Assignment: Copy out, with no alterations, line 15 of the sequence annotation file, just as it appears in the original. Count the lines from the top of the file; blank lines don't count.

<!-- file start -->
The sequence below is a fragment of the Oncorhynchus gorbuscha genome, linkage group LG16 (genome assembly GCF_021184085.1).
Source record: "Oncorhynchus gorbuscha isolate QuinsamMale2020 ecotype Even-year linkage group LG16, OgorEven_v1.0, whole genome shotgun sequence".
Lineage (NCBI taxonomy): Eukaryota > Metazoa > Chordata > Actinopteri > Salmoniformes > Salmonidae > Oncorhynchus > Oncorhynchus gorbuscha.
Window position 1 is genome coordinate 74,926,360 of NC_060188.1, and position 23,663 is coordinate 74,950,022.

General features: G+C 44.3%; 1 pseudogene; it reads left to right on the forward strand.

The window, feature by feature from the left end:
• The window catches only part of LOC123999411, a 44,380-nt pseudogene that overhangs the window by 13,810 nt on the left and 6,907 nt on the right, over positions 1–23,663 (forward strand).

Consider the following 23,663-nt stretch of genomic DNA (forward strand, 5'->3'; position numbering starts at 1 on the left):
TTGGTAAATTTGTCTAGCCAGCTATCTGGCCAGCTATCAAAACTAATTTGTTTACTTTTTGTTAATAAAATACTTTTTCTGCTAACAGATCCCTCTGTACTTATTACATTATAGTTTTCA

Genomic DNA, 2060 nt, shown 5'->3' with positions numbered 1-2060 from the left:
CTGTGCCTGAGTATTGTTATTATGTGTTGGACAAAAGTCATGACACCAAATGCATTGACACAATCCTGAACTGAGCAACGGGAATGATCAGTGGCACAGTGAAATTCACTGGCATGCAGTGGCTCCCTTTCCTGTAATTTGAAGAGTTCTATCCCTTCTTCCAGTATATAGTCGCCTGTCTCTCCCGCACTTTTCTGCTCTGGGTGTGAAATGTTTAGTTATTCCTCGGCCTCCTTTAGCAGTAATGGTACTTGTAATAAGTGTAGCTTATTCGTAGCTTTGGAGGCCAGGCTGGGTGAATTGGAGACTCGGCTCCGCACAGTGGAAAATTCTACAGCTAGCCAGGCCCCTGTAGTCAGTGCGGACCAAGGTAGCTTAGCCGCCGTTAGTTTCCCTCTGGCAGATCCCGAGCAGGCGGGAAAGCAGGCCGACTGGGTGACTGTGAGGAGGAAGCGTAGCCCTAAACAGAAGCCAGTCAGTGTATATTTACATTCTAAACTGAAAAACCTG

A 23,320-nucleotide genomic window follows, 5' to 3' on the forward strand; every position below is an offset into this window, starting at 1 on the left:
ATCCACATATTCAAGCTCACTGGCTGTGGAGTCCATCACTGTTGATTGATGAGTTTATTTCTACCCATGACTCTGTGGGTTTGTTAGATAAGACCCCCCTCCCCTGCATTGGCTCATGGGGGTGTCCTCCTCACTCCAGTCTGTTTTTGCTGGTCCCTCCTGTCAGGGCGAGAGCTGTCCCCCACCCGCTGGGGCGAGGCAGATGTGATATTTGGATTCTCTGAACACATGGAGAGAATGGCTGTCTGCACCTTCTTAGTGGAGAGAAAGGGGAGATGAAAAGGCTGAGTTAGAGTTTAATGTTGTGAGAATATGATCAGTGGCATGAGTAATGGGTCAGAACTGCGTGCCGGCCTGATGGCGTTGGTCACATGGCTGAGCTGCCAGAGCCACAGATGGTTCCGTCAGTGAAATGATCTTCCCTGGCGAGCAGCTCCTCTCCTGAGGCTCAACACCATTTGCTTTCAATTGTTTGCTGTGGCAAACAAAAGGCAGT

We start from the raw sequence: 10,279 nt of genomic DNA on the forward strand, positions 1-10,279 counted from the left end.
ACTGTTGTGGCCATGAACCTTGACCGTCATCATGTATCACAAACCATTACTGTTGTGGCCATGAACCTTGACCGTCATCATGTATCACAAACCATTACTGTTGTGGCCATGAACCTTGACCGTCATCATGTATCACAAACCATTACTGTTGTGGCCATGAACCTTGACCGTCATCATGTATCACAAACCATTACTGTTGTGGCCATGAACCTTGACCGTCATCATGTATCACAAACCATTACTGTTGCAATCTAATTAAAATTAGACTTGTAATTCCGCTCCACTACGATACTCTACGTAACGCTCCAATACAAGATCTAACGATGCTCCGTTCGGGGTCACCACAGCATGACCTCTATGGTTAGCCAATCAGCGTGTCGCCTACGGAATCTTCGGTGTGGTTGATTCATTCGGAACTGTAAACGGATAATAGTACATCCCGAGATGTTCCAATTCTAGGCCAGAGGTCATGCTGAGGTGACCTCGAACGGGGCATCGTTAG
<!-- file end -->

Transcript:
ACTGTTGTGGCCATGAACCTTGACCGTCATCATGTATCACAAACCATTACTGTTGTGGCCATGAACCTTGACCGTCATCATGTATCACAAACCATTACTGTTGTGGCCATGAACCTTGACCGTCATCATGTATCACAAACCATTACTGTTGTGGCCATGAACCTTGACCGTCATCATGTATCACAAACCATTACTGTTGTGGCCATGAACCTTGACCGTCATCATGTATCACAAACCATTACTGTTGCAATCTAATTAAAATTAGACTTGTAATTCCGCTCCACTACGATACTCTACGTAACGCTCCAATACAAGATCTAACGATGCTCCGTTCGGGGTCACCACAGCATGACCTCTATGGTTAGCCAATCAGCGTGTCGCCTACGGAATCTTCGGTGTGGTTGATTCATTCGGAACTGTAAACGGATAATAGTACATCCCGAGATGTTCCAATTCTAGGCCAGAGGTCATGCTGAGGTGACCTCGAACGGGGCATCGTTAG